• Developing quality, consistent and sustainable approaches to capacity building on race equality from Initial Teacher Education stage onwards
  • Evaluating the work undertaken in support of the Teaching in a Diverse Scotland agenda to identify what has been achieved, where the gaps are and what more needs to be done to improve diversity in teaching
  • Reviewing the effectiveness of the current voluntary approach to recording and monitoring prejudice-based bullying and racist incidents using SEEMiS, with a view to improving this and consideration of the potential to develop a mandatory approach
  • Investigating how schools and teachers address racist bullying and racist incidents in order to identify opportunities to strengthen good practice and eliminate poor practice
  • Reviewing the availability and use in policy making of education data disaggregated by ethnicity (particularly relating to Gypsy/Traveller pupils, but also datasets where disaggregation has regressed such as exclusions and free school meals)
  • Building on the work begun by Education Scotland to look at the race equality implications of Curriculum for Excellence and how it can strengthen diversity in the curriculum, anti-racist learning opportunities and approaches to improve the wellbeing of minority ethnic pupils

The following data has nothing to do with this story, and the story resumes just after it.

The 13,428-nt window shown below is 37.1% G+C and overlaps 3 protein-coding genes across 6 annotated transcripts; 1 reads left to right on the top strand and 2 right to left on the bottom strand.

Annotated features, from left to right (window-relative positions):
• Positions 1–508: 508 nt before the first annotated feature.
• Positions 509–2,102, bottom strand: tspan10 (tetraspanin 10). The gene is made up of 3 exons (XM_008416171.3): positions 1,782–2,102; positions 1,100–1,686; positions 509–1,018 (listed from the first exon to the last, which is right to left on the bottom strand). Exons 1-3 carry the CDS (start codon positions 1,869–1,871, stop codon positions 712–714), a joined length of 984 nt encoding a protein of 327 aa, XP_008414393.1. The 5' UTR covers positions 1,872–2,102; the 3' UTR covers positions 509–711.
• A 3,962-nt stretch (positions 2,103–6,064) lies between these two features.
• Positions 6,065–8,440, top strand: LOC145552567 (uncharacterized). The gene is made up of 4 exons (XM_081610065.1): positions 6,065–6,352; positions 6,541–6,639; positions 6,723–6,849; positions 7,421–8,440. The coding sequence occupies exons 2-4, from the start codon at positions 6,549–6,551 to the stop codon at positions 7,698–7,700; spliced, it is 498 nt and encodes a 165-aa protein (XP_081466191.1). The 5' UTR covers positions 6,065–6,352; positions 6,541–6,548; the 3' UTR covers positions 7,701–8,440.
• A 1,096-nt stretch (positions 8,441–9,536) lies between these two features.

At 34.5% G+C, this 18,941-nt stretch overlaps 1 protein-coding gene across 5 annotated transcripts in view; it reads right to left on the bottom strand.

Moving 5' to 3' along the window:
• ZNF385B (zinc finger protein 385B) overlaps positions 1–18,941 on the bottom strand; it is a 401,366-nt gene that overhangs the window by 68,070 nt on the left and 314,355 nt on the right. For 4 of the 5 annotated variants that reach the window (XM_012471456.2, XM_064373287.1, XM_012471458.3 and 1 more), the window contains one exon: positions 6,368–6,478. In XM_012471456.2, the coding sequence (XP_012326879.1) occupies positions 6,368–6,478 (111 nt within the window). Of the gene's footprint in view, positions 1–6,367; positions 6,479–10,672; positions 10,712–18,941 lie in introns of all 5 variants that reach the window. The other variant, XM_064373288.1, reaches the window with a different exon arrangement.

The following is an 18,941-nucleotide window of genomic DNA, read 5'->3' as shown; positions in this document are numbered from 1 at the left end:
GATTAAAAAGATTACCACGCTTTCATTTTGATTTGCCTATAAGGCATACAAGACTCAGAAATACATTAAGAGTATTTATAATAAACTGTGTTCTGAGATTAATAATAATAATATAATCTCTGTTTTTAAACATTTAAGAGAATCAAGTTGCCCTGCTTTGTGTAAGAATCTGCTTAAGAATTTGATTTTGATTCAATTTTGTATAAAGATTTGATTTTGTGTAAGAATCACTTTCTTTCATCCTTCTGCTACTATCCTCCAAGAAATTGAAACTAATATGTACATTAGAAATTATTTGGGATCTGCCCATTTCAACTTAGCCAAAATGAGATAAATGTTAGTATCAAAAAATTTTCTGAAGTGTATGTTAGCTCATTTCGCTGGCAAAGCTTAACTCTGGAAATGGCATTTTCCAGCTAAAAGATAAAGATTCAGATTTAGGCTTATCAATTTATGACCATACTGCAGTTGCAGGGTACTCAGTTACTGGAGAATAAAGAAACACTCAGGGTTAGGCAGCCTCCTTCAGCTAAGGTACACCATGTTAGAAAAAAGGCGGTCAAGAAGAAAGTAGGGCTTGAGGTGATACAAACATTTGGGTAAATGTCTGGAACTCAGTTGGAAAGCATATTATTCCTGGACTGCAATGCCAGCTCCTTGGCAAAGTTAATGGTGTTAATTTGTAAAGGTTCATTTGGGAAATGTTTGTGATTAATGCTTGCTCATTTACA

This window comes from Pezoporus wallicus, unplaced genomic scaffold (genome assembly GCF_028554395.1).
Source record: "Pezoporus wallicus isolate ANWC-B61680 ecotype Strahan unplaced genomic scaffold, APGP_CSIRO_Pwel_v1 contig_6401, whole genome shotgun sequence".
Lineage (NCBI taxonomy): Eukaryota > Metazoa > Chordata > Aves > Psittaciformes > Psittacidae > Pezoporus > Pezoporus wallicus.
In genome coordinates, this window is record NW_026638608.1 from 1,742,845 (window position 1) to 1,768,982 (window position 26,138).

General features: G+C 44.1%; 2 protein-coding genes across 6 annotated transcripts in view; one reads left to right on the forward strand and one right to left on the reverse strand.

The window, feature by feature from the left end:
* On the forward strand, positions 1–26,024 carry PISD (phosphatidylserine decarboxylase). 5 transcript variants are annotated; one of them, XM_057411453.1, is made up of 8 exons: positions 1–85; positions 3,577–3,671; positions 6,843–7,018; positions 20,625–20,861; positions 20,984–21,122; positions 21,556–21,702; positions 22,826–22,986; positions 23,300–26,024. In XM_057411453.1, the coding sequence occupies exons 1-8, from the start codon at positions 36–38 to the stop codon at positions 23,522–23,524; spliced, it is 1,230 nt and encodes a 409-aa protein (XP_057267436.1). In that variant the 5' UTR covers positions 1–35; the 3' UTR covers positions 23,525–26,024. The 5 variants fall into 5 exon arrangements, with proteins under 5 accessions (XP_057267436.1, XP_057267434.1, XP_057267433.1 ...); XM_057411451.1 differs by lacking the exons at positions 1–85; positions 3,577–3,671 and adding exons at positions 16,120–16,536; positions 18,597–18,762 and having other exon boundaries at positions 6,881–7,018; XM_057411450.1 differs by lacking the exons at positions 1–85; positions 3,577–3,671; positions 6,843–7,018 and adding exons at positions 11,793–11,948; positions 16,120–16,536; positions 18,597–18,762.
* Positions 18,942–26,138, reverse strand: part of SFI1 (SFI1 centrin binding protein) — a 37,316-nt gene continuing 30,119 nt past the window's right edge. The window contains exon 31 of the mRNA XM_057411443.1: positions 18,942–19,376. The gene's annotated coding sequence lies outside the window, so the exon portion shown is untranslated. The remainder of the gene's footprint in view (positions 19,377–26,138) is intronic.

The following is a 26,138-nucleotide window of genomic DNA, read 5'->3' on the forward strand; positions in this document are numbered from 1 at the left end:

• Working with ELC providers to increase access to ELC for minority ethnic families

Employability, employment and income

Scottish Government may wish to consider:

  • Levers for increasing workforce diversity in the public, private and voluntary sectors (including reviewing the effectiveness of past initiatives such as the Workplace Equality Fund, which initially attracted few applications focussing on race equality)
  • Commissioning research on the impact of Universal Credit on BME people in Scotland
  • Ensuring that child poverty and poverty strategies include action specifically focussed on minority ethnic communities